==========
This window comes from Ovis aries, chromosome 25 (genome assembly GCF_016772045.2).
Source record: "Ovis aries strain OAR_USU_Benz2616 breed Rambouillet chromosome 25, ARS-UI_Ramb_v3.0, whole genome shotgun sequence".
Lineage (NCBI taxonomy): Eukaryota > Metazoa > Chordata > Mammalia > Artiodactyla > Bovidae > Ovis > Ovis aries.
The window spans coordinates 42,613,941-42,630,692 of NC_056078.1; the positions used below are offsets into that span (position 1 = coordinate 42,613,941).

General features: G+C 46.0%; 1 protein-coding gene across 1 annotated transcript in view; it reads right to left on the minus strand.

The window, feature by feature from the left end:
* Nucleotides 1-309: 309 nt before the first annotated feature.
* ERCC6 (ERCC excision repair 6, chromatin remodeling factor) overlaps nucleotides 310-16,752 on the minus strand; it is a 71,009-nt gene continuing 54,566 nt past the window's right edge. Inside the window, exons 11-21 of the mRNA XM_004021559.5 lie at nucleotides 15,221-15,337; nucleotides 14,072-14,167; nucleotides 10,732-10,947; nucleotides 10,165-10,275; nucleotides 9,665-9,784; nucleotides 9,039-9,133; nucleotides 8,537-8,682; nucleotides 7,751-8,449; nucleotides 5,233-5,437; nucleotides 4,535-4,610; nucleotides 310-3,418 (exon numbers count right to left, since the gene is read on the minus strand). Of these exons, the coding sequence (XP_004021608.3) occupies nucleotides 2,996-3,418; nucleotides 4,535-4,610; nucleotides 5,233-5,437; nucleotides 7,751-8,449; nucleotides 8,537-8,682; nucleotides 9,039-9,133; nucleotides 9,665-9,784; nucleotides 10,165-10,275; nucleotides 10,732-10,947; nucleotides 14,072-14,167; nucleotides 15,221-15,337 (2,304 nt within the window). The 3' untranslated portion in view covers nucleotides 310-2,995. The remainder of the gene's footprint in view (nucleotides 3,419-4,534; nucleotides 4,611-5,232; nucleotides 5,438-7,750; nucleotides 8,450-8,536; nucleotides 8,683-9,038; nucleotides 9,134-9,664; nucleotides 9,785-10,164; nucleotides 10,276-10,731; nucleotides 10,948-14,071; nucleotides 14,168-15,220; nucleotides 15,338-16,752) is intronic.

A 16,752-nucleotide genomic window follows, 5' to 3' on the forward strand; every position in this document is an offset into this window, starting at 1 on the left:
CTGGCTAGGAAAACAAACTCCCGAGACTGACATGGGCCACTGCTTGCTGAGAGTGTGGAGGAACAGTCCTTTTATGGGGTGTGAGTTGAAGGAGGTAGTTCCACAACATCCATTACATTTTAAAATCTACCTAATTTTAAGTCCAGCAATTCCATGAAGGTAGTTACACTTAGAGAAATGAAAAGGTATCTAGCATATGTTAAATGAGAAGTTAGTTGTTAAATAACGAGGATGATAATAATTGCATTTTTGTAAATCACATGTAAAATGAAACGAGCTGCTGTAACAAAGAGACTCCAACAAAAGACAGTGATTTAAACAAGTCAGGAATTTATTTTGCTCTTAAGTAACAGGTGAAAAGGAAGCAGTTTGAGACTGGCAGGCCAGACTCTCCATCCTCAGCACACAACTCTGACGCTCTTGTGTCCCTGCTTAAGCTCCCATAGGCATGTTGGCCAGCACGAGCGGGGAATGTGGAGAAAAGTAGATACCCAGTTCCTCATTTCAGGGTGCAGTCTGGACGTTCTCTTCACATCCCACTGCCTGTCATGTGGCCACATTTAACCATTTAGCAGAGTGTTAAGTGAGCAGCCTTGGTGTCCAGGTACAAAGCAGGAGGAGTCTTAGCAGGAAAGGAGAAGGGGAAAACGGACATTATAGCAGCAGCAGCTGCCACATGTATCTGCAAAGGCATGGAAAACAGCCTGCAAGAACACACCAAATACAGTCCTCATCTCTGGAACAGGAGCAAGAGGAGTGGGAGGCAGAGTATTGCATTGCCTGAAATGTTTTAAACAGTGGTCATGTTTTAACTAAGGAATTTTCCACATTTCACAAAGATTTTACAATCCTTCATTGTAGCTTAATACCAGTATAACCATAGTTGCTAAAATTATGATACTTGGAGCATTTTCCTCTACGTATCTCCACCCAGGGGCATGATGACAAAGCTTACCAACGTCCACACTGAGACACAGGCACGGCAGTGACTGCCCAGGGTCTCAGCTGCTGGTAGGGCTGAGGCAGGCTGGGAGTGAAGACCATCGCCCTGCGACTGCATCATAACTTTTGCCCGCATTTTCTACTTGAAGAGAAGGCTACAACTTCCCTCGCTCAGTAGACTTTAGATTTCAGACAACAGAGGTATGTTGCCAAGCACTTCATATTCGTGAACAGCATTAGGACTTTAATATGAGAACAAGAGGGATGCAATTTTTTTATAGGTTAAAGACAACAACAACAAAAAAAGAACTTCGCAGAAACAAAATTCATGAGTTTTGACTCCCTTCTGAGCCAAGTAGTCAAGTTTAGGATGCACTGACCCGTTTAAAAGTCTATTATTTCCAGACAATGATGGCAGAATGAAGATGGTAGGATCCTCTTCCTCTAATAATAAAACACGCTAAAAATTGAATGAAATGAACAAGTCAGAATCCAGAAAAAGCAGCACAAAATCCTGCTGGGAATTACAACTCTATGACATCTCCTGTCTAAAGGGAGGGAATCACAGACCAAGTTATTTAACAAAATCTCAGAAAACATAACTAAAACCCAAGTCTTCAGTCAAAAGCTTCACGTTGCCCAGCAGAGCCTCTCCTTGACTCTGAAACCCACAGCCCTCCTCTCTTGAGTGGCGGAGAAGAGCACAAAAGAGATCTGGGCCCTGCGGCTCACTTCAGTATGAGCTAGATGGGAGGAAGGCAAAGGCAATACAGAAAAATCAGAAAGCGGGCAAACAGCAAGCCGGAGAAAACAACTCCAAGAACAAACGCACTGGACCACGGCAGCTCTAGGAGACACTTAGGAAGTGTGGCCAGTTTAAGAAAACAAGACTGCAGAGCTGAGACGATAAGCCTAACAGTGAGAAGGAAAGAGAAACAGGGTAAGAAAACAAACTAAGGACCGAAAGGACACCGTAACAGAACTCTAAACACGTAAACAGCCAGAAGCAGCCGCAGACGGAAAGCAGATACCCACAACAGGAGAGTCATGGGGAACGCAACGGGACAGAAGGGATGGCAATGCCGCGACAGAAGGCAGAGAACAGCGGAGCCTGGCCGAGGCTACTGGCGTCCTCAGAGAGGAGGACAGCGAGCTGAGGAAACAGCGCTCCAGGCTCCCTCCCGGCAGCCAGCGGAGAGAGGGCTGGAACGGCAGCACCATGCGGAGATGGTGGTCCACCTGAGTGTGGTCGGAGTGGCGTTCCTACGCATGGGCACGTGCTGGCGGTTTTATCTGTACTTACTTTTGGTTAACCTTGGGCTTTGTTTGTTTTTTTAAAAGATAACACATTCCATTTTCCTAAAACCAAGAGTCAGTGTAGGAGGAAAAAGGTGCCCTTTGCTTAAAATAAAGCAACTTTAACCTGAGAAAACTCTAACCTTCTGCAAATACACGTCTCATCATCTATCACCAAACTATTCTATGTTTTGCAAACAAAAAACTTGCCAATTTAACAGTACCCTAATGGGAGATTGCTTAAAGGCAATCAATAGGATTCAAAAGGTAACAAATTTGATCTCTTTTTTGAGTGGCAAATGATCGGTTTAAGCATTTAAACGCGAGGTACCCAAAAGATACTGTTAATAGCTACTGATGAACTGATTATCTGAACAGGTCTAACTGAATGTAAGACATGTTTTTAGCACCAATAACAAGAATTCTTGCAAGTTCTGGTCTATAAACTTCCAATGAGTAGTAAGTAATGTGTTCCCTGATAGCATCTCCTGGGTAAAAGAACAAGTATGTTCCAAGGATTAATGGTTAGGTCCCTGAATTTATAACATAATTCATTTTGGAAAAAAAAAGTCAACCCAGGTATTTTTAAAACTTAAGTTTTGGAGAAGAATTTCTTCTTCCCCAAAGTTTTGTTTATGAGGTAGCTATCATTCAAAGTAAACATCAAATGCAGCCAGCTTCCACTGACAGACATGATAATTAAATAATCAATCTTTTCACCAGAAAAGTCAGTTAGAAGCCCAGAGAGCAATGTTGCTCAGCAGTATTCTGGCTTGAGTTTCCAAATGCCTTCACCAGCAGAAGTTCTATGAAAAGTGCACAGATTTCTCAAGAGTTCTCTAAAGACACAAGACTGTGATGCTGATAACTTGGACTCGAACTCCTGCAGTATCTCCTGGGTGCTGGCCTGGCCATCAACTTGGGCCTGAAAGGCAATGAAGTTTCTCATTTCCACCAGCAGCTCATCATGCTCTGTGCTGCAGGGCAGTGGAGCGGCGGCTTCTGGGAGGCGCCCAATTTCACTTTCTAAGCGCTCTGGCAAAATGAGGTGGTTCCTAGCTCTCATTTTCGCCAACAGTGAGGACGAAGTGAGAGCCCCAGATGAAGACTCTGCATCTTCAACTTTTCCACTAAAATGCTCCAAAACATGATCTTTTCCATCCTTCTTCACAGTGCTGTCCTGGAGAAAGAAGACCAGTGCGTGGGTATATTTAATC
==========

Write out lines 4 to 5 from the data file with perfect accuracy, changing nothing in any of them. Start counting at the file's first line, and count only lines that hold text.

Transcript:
The window spans coordinates 42,613,941-42,630,692 of NC_056078.1; the positions used below are offsets into that span (position 1 = coordinate 42,613,941).

General features: G+C 46.0%; 1 protein-coding gene across 1 annotated transcript in view; it reads right to left on the minus strand.